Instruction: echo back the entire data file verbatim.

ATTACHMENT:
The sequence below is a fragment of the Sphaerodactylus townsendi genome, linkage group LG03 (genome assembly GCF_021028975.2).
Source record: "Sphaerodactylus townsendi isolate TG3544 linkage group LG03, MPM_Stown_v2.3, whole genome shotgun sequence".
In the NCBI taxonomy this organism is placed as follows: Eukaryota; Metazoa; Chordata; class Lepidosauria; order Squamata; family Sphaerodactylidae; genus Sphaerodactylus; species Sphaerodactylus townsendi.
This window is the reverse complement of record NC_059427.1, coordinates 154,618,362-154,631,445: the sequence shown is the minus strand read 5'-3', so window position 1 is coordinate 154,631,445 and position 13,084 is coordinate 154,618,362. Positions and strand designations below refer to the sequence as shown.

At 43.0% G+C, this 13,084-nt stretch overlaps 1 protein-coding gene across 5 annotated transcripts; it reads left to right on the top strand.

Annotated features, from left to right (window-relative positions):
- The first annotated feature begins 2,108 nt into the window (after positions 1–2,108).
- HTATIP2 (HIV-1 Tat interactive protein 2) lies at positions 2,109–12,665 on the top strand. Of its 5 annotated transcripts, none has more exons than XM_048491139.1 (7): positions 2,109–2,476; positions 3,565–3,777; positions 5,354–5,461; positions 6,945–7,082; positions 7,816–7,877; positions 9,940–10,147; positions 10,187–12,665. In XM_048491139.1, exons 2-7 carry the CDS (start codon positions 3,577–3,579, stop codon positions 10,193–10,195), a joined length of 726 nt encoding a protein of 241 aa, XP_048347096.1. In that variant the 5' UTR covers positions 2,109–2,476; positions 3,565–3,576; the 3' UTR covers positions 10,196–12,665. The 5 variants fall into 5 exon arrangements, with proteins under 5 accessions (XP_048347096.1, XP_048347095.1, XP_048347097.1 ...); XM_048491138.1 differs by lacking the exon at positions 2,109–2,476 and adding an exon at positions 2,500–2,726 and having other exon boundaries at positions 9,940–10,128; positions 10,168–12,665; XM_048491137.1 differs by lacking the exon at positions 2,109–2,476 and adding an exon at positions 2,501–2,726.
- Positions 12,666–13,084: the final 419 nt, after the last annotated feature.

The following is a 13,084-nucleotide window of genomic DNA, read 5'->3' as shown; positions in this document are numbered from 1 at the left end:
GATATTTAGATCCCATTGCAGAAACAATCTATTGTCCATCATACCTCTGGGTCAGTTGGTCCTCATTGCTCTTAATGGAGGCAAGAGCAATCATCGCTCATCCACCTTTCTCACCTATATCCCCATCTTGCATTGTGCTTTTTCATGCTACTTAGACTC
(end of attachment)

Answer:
The sequence below is a fragment of the Sphaerodactylus townsendi genome, linkage group LG03 (genome assembly GCF_021028975.2).
Source record: "Sphaerodactylus townsendi isolate TG3544 linkage group LG03, MPM_Stown_v2.3, whole genome shotgun sequence".
In the NCBI taxonomy this organism is placed as follows: Eukaryota; Metazoa; Chordata; class Lepidosauria; order Squamata; family Sphaerodactylidae; genus Sphaerodactylus; species Sphaerodactylus townsendi.
This window is the reverse complement of record NC_059427.1, coordinates 154,618,362-154,631,445: the sequence shown is the minus strand read 5'-3', so window position 1 is coordinate 154,631,445 and position 13,084 is coordinate 154,618,362. Positions and strand designations below refer to the sequence as shown.

At 43.0% G+C, this 13,084-nt stretch overlaps 1 protein-coding gene across 5 annotated transcripts; it reads left to right on the top strand.

Annotated features, from left to right (window-relative positions):
- The first annotated feature begins 2,108 nt into the window (after positions 1–2,108).
- HTATIP2 (HIV-1 Tat interactive protein 2) lies at positions 2,109–12,665 on the top strand. Of its 5 annotated transcripts, none has more exons than XM_048491139.1 (7): positions 2,109–2,476; positions 3,565–3,777; positions 5,354–5,461; positions 6,945–7,082; positions 7,816–7,877; positions 9,940–10,147; positions 10,187–12,665. In XM_048491139.1, exons 2-7 carry the CDS (start codon positions 3,577–3,579, stop codon positions 10,193–10,195), a joined length of 726 nt encoding a protein of 241 aa, XP_048347096.1. In that variant the 5' UTR covers positions 2,109–2,476; positions 3,565–3,576; the 3' UTR covers positions 10,196–12,665. The 5 variants fall into 5 exon arrangements, with proteins under 5 accessions (XP_048347096.1, XP_048347095.1, XP_048347097.1 ...); XM_048491138.1 differs by lacking the exon at positions 2,109–2,476 and adding an exon at positions 2,500–2,726 and having other exon boundaries at positions 9,940–10,128; positions 10,168–12,665; XM_048491137.1 differs by lacking the exon at positions 2,109–2,476 and adding an exon at positions 2,501–2,726.
- Positions 12,666–13,084: the final 419 nt, after the last annotated feature.

The following is a 13,084-nucleotide window of genomic DNA, read 5'->3' as shown; positions in this document are numbered from 1 at the left end:
GATATTTAGATCCCATTGCAGAAACAATCTATTGTCCATCATACCTCTGGGTCAGTTGGTCCTCATTGCTCTTAATGGAGGCAAGAGCAATCATCGCTCATCCACCTTTCTCACCTATATCCCCATCTTGCATTGTGCTTTTTCATGCTACTTAGACTC